Kathasaritsagara (the Ocean of Story)

by Somadeva | 1924 | 1,050,534 words | ISBN-13: 9789350501351

This is the English translation of the Kathasaritsagara written by Somadeva around 1070. The principle story line revolves around prince Naravāhanadatta and his quest to become the emperor of the Vidhyādharas (‘celestial beings’). The work is one of the adoptations of the now lost Bṛhatkathā, a great Indian epic tale said to have been composed by ...

INVOCATION

MAY Gaṇeśa, painting the earth with mosaic by means of the particles of red lead flying from his trunk whirled round in his madness,[1] and so, as it were, burning up obstacles with the flames of his might, protect you.

 

[M] (Main story line continued) Thus the King of Vatsa and his queen remained engaged in bringing up their only son Naravāhanadatta, and once on a time the minister Yaugandharāyaṇa, seeing the king anxious about taking care of him, said to him as he was alone:

“King, you must never feel any anxiety now about the Prince Naravāhanadatta, for he has been created by the adorable god Śiva in your house as the future emperor over the kings of the Vidyādharas; and by their divine power the kings of Vidyādharas have found this out, and meaning mischief have become troubled, unable in their hearts to endure it; and knowing this, the god with the moon crest has appointed a prince of the Gaṇas,[2] Stambhaka by name, to protect him. And he remains here invisible, protecting this son of yours, and Nārada coming swiftly informed me of this.”

While the minister was uttering these words there descended from the midst of the air a divine man wearing a diadem and a bracelet, and armed with a sword.

He bowed, and then the King of Vatsa, after welcoming him, immediately asked him with curiosity:

“Who are you, and what is your errand here?”

He said:

“I was once a mortal, but I have now become a king of the Vidyādharas, named Śaktivega, and I have many enemies. I have found out by my power that your son is destined to be our emperor, and I have come to see him, O King.”

When Śaktivega, overawed at the sight of his future emperor, had said this, the King of Vatsa was pleased, and again asked him in his astonishment:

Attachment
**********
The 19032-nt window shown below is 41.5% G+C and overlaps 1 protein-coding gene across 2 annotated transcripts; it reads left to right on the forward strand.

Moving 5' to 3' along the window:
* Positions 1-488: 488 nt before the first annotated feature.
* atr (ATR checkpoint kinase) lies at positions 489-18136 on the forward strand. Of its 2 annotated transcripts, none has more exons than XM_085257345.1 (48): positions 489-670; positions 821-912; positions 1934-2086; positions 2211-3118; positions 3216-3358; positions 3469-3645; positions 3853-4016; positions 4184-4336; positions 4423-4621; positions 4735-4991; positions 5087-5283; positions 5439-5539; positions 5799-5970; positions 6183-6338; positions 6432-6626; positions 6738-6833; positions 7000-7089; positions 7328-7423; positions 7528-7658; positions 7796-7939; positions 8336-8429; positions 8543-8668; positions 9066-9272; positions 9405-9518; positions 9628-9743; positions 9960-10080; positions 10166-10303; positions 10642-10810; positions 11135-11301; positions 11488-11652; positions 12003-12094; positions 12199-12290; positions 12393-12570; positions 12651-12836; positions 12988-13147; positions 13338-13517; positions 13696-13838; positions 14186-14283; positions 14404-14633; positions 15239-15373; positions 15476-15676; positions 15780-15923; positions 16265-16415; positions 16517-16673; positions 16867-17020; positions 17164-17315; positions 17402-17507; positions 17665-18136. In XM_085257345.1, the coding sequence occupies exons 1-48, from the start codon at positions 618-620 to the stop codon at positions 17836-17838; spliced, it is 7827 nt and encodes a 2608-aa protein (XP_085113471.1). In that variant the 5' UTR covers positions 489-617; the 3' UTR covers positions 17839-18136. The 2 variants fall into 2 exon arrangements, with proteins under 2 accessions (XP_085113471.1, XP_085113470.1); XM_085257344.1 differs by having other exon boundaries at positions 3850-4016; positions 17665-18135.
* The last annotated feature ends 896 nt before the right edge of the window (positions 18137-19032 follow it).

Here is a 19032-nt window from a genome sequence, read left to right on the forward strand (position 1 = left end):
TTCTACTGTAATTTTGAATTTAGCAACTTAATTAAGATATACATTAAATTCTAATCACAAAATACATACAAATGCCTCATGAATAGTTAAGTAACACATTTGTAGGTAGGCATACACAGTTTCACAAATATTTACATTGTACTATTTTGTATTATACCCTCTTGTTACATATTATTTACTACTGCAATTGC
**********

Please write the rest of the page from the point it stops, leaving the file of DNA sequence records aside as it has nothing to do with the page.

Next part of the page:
“How can the rank of a Vidyādhara be attained, and of what nature is it, and how did you obtain it? Tell me this, my friend.”

When he heard this speech of the king’s that Vidyādhara Śaktivega, courteously bowing, answered him thus:

“O King, resolute souls having propitiated Śiva either in this or in a former birth, obtain by his favour the rank of Vidyādhara. And that rank, denoted by the insignia of supernatural knowledge, of sword, garland and so on, is of various kinds, but listen! I will tell you how I obtained it.”

Having said this, Śaktivega told the following story, relating to himself, in the presence of the Queen Vāsavadattā:—

 

29. Story of the Golden City

There lived long ago in a city called Vardhamāna,[3] the ornament of the earth, a king, the terror of his foes, called Paropakārin. And this exalted monarch possessed a queen of the name of Kanakaprabhā,[4] as the cloud holds the lightning, but she had not the fickleness of the lightning. And in course of time there was born to him by that queen a daughter, who seemed to have been formed by the creator to dash Lakṣmī’s pride in her own beauty. And that moon of the eyes of the world was gradually reared to womanhood by her father, who gave her the name of Kanakarekhā,[5] suggested by her mother’s name Kanakaprabhā.

Once on a time, when she had grown up, the king, her father, said to the Queen Kanakaprabhā, who came to him in secret:

“A grown-up daughter cannot be kept in one’s house, accordingly Kanakarekhā troubles my heart with anxiety about a suitable marriage for her. For a maiden of good family who does not obtain a proper position is like a song out of tune; when heard of by the ears even of one unconnected with her she causes distress. But a daughter who through folly is made over to one not suitable is like learning imparted to one not fit to receive it, and cannot tend to glory or merit, but only to regret. So I am very anxious as to what king I must give this daughter of mine, and who will be a fit match for her.”